I have put this mini hack, and all comments, into a Word doc that I can share with you via Google Drive. Send me your contact info and I'll share the Mix It Up folder with you. I also set up Google Hangout. I believe I need your gmail addresses in order to include you in the Hangout. I am a first-time user, so your guidance on how to use these tools best for this collaboration is welcome.

I can be reached best at my business e-mail: dseidman@greensilkassociates.com. I use gmail as a secondary account: deb.seidman@gmail.com

It was a great experience working with this team on developing the Hack further.

All the best to all of us !

hendrik-dejonckheere_1's picture

Mixing is a great way to foster adaptability. The system one uses to realize that goal is often hampering that goal. Communicate the purpose of the mix and stimulate people to evaluate their own situation works often better than a forced carrousel.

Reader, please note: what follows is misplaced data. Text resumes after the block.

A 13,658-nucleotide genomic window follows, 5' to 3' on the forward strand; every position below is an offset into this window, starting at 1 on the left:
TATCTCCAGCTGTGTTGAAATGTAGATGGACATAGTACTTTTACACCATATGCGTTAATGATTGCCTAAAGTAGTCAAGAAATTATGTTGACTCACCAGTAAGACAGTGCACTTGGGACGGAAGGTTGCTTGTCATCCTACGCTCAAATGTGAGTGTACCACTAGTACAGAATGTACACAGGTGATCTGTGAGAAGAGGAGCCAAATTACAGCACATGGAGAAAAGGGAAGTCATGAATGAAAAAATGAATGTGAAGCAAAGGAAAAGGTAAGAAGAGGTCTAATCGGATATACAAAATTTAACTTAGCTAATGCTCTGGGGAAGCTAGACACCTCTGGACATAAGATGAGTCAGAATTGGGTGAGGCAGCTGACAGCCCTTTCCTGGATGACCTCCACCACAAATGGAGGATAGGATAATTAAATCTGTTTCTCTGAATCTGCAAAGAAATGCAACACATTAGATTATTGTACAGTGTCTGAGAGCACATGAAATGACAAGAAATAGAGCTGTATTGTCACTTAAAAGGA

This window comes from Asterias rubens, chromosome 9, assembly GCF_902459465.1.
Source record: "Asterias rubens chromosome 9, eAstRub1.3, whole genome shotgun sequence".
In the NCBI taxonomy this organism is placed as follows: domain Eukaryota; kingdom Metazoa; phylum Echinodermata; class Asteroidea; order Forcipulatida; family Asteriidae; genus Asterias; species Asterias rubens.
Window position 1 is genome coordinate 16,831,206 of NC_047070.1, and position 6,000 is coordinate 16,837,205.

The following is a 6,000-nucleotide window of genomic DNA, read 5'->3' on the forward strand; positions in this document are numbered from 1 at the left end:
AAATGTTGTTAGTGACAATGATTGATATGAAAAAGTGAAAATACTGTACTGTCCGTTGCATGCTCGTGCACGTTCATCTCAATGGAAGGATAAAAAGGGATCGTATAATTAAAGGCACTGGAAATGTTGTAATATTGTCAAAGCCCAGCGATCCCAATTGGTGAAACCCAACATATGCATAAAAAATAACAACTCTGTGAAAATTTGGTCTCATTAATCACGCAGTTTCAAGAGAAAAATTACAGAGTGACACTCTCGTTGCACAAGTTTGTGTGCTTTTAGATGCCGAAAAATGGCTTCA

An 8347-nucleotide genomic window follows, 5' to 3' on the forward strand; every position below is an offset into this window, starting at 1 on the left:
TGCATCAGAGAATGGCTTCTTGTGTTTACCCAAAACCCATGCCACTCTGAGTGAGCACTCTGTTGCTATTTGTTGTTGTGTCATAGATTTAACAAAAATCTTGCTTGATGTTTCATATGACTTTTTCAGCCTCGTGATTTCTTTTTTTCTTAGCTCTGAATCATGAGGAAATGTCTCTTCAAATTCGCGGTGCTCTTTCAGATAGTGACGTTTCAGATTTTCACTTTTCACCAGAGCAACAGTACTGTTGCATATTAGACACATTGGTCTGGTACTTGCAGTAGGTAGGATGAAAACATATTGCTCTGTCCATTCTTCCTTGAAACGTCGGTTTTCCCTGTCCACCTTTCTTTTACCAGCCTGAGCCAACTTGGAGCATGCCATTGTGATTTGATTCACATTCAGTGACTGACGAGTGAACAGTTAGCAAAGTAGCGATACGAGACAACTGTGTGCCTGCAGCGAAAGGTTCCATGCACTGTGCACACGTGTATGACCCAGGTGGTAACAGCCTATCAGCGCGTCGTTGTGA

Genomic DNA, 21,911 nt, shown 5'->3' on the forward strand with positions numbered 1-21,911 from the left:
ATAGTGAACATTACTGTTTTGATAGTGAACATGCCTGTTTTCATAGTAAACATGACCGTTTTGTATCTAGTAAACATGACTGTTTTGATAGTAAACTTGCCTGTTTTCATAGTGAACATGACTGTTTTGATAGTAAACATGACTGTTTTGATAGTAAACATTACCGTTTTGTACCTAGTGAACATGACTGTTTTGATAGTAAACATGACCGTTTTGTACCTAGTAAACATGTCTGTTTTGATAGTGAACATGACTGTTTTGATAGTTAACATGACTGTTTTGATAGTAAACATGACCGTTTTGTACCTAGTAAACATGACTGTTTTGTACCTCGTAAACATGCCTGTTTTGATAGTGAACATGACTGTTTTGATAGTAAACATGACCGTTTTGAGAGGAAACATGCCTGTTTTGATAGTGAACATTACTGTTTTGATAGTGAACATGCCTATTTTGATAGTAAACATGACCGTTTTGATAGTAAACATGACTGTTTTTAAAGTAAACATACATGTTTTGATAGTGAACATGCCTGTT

Sounds great Robert. For those less keen for the stretch I guess there are some options -

1. Explore the core reason that's stopping them - is it the wrong opportunities, is it confidence to step out of a comfort zone, etc - then what can be done to resolve these challenges.

2. The org chooses for it to be OK for people to not join in but they might e.g. never be classed as a top performer and may therefore lose out when it comes to salary increases / bonuses - as long as the deal's clear up front then this is a choice for them to make too.

Great to hear this working for most of your team though!

I've tried to mix up the people in my team since I've come on board. The best thing it does is add perspective to the people being moved around. This mixing-up also creates a pool of talent that can be tapped for higher level responsibilities. One issue here is when people are too comfortable in their current role and no longer want to stretch themselves.